News / Asia

Analysts: China Planted Oil Rig to Test Vietnamese Resolve

Officers of the Vietnamese Marine Guard monitor a Chinese coast guard vessel (top) on the South China Sea, about 210 km (130 miles) offshore of Vietnam, May 15, 2014.
Officers of the Vietnamese Marine Guard monitor a Chinese coast guard vessel (top) on the South China Sea, about 210 km (130 miles) offshore of Vietnam, May 15, 2014.
Sarah Williams
China’s decision to place an oil rig in waters claimed by Vietnam has raised the stakes in the showdown over the South China Sea.  As the week came to an end, violence and lack of diplomatic talk indicate indicate tensions between China and Vietnam are not getting better. 

China claims almost the entire maritime region, despite various competing claims from the Philippines, Taiwan, Malaysia and Brunei, in addition to Hanoi.

Vietnamese Prime Minister Nguyen Tan Dung says by placing the oil rig near the Paracel Islands China has “seriously threatened peace and stability.”

Beijing says Vietnam’s claim to the region is “ridiculous,” with Chinese Foreign Ministry spokesman Qin Gang calling the islands the “indisputable territory of the Chinese people.”

Vietnamese outrage over the Chinese oil rig triggered anti-China protests that killed at least two people earlier this month.

In addition, a Vietnamese fishing boat sank this week after it was allegedly rammed by Chinese vessels.  Vietnam says four other ships were surrounded and rammed by Chinese vessels two days later.

Two experts spoke to VOA about the Chinese decision to place the oil rig in contested waters at this time, knowing it would provoke outrage from Vietnam.

“I think it’s part of a long-term pattern of testing the responses of states around the region, ranging along the spectrum of much weaker states like the Philippines up to Japan and the United States,” said Michael Auslin, resident scholar at the American Enterprise Institute.

“There are moments of opportunity and this seemed to be one where they could get away with really trying to stake their claim in waters that by almost any definition are Vietnam’s,” Auslin said.

John Tkacik, the director of the Future Asia Project at the International Strategy and Assessment Center in Alexandria, Virginia, agrees with the perception that this was a calculated move by Beijing.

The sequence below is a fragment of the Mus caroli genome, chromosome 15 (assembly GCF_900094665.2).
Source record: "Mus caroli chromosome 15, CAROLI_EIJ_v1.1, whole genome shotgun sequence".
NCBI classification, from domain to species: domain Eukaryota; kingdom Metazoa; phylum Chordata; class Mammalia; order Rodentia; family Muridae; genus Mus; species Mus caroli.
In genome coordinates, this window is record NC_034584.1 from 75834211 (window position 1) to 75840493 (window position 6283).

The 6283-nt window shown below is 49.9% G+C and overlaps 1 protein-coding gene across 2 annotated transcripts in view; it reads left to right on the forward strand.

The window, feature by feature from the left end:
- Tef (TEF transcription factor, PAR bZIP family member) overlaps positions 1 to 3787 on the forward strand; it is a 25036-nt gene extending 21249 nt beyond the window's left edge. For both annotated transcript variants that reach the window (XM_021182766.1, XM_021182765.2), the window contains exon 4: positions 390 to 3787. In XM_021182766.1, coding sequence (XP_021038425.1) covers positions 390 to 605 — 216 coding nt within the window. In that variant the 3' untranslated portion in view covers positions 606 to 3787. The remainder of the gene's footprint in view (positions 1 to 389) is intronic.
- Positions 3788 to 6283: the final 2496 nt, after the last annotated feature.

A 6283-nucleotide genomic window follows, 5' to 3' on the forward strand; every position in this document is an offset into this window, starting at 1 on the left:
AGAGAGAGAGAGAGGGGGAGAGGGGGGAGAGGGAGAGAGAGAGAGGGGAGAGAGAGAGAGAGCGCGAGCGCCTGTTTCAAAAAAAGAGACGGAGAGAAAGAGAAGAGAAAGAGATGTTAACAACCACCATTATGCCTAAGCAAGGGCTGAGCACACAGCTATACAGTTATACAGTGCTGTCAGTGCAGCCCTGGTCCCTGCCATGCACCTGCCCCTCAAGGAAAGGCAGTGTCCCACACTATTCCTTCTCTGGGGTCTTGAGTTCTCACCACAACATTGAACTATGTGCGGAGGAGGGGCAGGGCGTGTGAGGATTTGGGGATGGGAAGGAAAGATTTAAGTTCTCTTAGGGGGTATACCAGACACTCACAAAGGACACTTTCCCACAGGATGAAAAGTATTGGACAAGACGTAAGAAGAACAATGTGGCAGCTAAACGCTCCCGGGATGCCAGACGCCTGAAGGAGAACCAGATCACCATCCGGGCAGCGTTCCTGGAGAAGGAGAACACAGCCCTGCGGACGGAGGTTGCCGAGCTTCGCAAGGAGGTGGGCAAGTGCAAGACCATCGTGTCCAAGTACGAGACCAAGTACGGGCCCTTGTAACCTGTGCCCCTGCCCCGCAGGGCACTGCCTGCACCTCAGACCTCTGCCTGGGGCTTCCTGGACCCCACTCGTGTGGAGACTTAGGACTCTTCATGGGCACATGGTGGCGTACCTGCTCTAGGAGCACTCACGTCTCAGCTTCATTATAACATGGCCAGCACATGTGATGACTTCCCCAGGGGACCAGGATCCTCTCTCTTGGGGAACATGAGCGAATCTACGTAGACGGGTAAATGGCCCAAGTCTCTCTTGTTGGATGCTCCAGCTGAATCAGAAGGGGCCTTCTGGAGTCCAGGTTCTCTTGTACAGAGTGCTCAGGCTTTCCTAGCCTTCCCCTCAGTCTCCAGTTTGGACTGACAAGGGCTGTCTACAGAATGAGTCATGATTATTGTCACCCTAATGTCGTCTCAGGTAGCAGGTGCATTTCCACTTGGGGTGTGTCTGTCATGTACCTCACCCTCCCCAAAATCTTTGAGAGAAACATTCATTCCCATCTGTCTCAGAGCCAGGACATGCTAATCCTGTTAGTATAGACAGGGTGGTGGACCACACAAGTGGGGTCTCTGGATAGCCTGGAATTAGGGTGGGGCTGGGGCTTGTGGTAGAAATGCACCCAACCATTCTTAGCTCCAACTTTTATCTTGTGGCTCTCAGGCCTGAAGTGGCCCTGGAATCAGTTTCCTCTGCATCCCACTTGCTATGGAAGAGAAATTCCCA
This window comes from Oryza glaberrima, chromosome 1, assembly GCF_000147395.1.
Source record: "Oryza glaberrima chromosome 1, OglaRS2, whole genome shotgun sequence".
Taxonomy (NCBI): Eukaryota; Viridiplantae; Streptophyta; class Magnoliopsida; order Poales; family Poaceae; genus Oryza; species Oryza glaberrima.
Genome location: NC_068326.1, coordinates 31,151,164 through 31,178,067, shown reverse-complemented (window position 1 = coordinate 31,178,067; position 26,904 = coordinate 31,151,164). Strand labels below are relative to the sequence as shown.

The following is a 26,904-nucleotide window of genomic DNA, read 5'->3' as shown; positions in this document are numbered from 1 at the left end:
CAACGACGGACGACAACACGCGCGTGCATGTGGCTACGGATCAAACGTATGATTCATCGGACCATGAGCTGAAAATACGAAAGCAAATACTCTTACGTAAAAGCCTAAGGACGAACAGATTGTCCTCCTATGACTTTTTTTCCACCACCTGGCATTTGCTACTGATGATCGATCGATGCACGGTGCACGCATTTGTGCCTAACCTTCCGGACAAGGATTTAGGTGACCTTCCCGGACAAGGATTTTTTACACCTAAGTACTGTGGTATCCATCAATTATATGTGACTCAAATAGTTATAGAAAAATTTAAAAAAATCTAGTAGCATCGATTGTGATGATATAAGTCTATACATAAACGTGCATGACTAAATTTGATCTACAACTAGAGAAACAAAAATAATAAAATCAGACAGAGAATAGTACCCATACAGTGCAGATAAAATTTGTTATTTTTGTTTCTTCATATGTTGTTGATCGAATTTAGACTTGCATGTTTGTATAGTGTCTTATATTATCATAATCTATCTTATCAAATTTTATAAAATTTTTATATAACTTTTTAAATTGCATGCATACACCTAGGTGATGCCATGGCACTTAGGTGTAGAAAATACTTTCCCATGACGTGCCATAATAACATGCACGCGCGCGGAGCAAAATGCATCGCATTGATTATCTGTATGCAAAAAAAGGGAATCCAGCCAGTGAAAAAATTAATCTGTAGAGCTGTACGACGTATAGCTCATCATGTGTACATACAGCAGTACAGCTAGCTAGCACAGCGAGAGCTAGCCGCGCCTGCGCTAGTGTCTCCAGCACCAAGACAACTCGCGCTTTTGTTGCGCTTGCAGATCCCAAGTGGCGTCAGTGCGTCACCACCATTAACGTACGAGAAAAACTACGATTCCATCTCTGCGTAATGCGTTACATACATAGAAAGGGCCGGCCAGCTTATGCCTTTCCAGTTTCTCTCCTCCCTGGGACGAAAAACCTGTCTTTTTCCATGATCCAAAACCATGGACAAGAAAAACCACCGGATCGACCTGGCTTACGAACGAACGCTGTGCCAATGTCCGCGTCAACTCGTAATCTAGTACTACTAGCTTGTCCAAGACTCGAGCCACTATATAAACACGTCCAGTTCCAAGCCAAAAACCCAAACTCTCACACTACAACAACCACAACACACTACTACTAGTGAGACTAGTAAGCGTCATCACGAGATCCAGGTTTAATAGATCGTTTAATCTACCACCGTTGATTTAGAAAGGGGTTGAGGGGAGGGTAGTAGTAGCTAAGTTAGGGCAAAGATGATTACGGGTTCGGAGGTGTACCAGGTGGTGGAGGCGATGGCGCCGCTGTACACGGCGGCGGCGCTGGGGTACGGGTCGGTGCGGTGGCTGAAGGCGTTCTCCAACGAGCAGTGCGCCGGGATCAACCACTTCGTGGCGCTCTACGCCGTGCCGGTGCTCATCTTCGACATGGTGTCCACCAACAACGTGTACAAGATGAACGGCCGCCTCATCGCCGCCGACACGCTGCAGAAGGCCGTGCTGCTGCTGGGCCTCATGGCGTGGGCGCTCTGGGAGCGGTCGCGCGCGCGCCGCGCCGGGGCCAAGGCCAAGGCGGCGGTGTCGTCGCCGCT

“I think this has been in the works for a long time,” Tkacik said.  “One just doesn’t just get a $1.2 billion oil rig and plunk it in the South China Sea as a way of sending a signal on the spur of the moment.”

The dispute is complicated by China’s preference to deal with the countries involved individually, instead of through an organization like the Association of Southeast Asian Nations, or ASEAN.  That has made the other members of ASEAN concerned about China’s growing might. 

Chinese President Xi Jinping says China works to resolve peacefully issues of maritime sovereignty, and questions Asian countries that seek alliances against neighbors.

“If you look ahead, clearly the ground is shifting against China, I would argue, in terms of perceptions and the degree to which other Southeast Asian nations are willing to let it expand without type of hedges around it,” said Auslin. 

Vietnamese officials indicate they might take legal action against China concerning the oil rig and attacks against Vietnamese ships.  The U.S. might help the Southeast Asian nations in this regard, according to John Tkacik.

“International law, on the Law of the Sea, to be specific, is on the side of the non-China claimants here,” he said.  “The United States is in a position to play a leadership role in forcing this issue into an international arbitration.”

You May Like

Multimedia Obama, Modi Resolve Nuclear Deal Issues

Leaders find resolution on issues of liability of suppliers to India in event of nuclear accident, US demands to track whereabouts of material supplied to country More

WHO's Late Efforts in Tackling Ebola Highlight Need for Reform

Health experts debate measures to reform agency’s response to global public health emergencies in special one-day session on deadly outbreak More

One Tumultuous Year in Power for CAR's President

As sectarian violence raged across Central African Republic, interim President Catherine Samba-Panza has Herculean task: to end civil war and put country back on right track More

This forum has been closed.
Comment Sorting
Comments page of 2
    Next 
by: Yee Kai Ming
June 03, 2014 3:59 AM
British processed British Indian Ocean Territory that belongs to Mauritius.
http://en.wikipedia.org/wiki/British_Indian_Ocean_Territory

USA Processed Smith Island, Maryland
http://en.wikipedia.org/wiki/Smith_Island,_Maryland


by: stan from: usa
June 03, 2014 12:07 AM
No Faye faye. That's kind of twisting it a bit. China simply is pushing the issue. They feel threatened by the USA and are trying to test our resolve to our Asian allies. Those are pretty clearly Vietnamese waters. The evil USA you say? Should we discuss Chinese human rights? Tibet? I mean really.